Each commit has an author and a committer field, which record who and when created the change and who committed it (Git is designed to work well with patches coming by mail - in that case, the author and the committer will be different). Git will try to guess your realname and email, but especially with email it is likely to get it wrong. You can check it using git config -l and set them with:
git config --global user.name "Your Name Comes Here" git config --global user.email firstname.lastname@example.org
You can exchange patches by mail. Git has very good support for patches incoming by mail. You can apply them by feeding mailboxes with patch mails to git am. If you want to send patches use git format-patch and possibly git send-email.
How can we turn on color output?
Git can produce colorful output with some commands; since some people hate colors way more than the rest likes them, by default the colors are turned off. If you would like to have colors in your output:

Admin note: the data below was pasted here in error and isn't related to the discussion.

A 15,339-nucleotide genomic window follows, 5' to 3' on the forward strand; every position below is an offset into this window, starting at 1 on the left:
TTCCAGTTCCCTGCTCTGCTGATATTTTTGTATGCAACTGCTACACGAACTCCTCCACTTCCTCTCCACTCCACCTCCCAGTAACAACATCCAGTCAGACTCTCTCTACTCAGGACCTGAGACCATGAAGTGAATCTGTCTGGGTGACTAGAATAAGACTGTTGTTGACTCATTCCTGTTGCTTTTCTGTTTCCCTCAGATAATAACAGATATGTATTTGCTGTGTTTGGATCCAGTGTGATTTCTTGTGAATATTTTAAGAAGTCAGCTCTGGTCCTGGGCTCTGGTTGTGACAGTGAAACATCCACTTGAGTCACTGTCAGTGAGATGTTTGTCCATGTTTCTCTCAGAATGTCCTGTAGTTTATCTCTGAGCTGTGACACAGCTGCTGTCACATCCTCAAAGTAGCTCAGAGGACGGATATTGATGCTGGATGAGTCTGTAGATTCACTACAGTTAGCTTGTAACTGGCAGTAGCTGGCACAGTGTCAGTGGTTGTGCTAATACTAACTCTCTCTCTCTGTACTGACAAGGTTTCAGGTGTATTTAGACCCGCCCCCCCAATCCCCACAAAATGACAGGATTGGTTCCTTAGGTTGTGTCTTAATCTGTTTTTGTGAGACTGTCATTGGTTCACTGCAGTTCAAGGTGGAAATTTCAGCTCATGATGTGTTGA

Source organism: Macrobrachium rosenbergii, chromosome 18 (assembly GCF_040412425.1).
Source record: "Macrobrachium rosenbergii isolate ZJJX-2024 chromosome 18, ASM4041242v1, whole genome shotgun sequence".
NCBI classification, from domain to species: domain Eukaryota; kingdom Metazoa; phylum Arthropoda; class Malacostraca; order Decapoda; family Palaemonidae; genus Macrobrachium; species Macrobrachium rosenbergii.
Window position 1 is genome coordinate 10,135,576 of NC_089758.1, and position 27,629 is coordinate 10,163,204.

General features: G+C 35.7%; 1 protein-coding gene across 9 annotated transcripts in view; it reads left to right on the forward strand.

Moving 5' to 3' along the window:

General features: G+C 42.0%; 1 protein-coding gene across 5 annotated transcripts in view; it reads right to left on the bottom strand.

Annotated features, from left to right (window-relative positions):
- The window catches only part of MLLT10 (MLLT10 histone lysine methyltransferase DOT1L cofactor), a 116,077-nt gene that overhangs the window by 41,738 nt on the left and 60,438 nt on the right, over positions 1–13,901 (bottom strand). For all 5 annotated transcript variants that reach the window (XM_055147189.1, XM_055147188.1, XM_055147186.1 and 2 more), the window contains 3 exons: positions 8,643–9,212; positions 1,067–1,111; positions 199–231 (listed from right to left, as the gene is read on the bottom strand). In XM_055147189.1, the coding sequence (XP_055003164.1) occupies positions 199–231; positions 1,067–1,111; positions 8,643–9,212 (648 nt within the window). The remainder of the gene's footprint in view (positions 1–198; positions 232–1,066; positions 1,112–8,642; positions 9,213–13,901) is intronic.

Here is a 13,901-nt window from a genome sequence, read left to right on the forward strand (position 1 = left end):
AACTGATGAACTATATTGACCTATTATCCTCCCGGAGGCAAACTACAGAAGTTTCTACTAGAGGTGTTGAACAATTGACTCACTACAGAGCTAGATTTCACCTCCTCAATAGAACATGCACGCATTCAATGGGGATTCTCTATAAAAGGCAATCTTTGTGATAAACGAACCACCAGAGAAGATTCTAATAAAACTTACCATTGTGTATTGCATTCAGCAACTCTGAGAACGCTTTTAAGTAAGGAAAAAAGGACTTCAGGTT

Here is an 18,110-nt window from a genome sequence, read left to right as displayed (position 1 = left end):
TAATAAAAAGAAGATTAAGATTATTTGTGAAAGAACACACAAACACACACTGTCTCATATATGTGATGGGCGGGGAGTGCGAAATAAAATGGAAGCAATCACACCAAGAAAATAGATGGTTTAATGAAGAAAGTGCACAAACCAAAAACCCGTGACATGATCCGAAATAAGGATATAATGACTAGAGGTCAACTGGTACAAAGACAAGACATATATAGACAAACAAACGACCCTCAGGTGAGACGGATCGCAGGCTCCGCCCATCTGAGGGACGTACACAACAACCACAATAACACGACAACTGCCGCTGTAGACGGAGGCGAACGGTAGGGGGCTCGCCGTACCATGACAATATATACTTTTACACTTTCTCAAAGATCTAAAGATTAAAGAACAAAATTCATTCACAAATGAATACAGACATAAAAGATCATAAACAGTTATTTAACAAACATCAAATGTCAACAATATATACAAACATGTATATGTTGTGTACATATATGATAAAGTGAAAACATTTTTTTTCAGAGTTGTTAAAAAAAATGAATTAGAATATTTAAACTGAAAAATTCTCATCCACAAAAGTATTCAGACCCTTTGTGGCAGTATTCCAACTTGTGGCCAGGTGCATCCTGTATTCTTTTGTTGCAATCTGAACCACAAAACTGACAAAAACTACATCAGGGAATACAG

git config --global color.diff auto git config --global color.status auto git config --global color.branch auto
What is the equivalent of the 'svn revert' command for git?
git checkout path
Can we have multiple commit messages for each commit?
Yes and No. You can specify the commit message using the -m parameter, but you can pass several -m arguments and they will create separate paragraphs in the commit message.
If you don't pass any -m parameter or pass the -e parameter, your favorite $EDITOR will get run and you can compose your commit message there, just as with Subversion. In addition, the list of files to be committed is shown.
And as a bonus, if you pass it the -v parameter it will show the whole patch being committed in the editor so that you can do a quick last-time review.